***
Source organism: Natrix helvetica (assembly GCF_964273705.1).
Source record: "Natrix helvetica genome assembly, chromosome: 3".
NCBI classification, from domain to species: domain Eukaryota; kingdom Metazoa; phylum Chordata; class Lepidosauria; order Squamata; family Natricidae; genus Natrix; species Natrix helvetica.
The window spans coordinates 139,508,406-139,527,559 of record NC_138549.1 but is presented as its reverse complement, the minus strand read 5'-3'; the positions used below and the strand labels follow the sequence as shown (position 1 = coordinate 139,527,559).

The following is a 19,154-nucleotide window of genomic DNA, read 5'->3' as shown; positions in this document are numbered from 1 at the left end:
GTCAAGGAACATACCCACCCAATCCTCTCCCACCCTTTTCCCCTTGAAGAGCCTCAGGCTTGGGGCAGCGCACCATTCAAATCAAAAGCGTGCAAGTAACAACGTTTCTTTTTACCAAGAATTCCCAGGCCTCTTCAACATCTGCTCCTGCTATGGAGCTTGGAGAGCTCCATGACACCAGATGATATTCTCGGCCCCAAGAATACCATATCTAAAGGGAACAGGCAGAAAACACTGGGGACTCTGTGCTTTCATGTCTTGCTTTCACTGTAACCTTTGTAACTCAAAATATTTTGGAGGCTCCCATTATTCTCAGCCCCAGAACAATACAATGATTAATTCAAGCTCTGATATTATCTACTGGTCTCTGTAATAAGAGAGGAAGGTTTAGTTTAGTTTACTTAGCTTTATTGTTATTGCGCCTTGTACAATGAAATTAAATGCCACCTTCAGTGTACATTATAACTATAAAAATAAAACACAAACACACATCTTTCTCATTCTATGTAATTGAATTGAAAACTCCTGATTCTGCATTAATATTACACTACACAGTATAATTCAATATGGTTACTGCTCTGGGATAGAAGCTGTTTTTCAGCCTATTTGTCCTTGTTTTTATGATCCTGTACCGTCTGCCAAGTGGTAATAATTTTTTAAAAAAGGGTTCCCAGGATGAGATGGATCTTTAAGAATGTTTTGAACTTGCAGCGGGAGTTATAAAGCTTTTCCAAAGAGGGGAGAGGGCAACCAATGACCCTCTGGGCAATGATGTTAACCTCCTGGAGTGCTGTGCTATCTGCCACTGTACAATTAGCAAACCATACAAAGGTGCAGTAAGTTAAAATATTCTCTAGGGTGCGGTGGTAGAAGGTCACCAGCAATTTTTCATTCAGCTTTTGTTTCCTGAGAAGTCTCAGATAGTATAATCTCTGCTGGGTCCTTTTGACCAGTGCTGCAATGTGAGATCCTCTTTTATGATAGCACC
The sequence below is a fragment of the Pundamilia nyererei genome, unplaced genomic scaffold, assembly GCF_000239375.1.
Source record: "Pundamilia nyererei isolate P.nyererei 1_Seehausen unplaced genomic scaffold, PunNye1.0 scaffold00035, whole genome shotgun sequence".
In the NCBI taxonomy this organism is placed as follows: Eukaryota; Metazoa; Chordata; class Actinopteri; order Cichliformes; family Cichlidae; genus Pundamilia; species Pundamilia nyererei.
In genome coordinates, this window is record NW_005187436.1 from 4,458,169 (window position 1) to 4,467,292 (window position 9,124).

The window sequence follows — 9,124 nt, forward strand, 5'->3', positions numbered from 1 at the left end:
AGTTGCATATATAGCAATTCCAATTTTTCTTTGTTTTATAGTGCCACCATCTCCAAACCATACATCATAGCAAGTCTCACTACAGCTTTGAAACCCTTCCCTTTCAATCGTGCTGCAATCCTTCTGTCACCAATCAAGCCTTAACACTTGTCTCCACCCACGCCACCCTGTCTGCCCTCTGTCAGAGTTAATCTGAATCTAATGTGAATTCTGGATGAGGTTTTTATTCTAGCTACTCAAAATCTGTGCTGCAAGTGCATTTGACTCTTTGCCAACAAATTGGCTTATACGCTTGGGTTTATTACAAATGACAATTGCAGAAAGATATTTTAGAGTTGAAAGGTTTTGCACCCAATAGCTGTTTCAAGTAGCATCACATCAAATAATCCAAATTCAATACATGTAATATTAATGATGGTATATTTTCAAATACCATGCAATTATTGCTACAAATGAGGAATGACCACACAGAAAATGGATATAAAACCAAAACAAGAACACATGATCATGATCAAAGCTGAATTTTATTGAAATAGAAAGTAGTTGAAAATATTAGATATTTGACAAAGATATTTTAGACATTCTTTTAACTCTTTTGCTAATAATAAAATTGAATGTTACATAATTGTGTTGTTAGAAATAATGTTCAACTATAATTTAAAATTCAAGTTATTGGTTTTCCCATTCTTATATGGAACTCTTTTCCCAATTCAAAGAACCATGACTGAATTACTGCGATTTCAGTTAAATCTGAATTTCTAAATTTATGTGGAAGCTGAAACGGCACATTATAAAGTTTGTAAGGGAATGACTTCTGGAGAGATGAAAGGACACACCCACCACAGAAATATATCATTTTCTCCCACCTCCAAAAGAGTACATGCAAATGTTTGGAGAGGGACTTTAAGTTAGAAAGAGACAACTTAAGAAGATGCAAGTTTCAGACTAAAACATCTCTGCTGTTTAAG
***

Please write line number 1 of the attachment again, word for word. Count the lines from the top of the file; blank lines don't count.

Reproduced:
Source organism: Natrix helvetica (assembly GCF_964273705.1).